Growing old disgracefully: the cosmetic use of botulinum toxin.
ATLA, 31, 381–391 (2003).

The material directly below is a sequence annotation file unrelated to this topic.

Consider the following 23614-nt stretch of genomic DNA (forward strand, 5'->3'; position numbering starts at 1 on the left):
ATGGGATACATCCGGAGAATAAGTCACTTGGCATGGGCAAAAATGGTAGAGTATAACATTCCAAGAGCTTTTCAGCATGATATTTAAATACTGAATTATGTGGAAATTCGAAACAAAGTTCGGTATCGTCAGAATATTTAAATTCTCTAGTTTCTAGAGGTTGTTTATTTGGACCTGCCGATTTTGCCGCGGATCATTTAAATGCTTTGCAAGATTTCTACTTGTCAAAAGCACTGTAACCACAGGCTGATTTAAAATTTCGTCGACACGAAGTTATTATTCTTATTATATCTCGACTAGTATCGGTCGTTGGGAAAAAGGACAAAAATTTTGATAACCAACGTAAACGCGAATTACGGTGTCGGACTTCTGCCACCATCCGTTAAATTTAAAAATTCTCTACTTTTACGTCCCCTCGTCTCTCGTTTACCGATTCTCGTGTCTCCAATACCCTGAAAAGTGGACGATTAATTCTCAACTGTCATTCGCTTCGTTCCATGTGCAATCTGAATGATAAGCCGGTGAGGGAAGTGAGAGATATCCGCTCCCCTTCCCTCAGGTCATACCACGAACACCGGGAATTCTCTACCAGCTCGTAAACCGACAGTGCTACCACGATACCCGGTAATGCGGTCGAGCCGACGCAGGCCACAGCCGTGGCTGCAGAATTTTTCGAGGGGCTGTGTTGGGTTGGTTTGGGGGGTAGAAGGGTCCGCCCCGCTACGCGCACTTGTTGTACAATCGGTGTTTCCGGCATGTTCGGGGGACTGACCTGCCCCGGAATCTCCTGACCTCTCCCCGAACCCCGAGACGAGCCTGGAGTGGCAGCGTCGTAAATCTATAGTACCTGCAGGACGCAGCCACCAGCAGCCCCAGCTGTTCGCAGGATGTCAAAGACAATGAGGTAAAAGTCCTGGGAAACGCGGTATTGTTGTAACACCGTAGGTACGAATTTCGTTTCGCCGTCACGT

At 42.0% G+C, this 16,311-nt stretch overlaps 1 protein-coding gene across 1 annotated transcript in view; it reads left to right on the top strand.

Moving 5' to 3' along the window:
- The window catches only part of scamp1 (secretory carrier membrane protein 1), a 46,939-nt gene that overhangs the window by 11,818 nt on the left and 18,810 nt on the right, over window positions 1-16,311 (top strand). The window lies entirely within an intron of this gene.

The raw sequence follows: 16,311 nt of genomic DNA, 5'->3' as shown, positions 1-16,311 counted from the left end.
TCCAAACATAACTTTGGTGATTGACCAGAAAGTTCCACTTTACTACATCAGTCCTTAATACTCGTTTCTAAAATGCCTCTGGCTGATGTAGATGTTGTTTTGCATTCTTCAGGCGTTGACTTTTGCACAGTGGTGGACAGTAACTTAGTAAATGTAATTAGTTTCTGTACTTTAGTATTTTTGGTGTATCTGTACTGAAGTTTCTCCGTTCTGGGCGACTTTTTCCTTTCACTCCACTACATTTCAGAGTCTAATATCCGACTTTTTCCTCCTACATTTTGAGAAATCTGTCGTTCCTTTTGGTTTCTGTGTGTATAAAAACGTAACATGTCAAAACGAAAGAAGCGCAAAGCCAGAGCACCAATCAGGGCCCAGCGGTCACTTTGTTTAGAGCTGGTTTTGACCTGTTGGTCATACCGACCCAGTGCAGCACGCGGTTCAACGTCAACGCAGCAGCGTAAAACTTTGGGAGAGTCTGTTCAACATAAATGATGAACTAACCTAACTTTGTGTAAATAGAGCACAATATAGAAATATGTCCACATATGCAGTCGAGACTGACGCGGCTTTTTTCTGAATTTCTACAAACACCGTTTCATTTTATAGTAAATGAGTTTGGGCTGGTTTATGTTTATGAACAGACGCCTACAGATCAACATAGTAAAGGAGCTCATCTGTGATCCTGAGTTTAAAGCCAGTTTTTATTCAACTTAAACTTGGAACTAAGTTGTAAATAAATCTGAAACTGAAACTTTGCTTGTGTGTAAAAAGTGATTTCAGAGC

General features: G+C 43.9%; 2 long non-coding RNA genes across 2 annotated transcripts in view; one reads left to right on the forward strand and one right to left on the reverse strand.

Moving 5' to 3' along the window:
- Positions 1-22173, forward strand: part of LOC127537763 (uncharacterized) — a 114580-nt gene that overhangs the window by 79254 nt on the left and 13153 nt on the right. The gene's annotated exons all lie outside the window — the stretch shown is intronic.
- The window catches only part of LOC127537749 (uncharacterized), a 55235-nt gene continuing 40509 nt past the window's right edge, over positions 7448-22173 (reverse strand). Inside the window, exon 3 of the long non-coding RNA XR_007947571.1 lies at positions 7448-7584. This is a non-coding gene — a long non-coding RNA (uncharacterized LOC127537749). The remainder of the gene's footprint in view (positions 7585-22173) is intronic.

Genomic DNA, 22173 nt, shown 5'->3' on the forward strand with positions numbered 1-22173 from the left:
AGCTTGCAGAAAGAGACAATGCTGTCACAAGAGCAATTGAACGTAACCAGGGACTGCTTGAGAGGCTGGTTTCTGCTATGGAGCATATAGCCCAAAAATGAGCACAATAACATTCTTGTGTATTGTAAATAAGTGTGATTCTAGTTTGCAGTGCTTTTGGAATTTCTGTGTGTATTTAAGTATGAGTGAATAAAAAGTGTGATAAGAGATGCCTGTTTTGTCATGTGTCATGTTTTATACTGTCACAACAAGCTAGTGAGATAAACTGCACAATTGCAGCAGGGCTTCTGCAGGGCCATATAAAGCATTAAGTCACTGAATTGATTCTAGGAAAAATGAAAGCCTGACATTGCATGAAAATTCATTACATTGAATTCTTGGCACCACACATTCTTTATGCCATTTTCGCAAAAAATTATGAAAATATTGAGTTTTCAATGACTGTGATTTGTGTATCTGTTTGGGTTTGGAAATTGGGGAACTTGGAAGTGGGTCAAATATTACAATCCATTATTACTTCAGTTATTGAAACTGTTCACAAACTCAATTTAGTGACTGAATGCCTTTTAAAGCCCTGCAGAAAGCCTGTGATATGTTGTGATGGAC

The explosive growth in the use of botulinum toxin for cosmetic purposes has undoubtedly had an impact on the number of animals used in the potency testing of this product. The test used is a classical LD50, a severe procedure during which animals experience increasing paralysis until the occurrence of death. The enthusiastic adoption by the general public of the use of botulinum toxin as an anti-wrinkle treatment has, at least in Europe, paradoxically taken place against a background of moves to stop animal testing of cosmetics and cosmetic ingredients. There appears to be a dearth of information aimed at the public concerning botulinum toxin testing. Botulinum toxin does have important medical applications; however, the question arises whether a blanket licence for the testing can be justified, when a large proportion of the product is being used cosmetically. A further question is why death continues to be the endpoint of the potency test, when a more-humane endpoint has been proposed. In addition, a number of alternative methods have been developed, which could have the potential to replace the lethal potency test altogether. These methods are discussed in this paper, and the importance of establishing a strategy for their validation is emphasised, a need that has become even more urgent in the light of the recently published draft monograph on botulinum toxin by the European Pharmacopo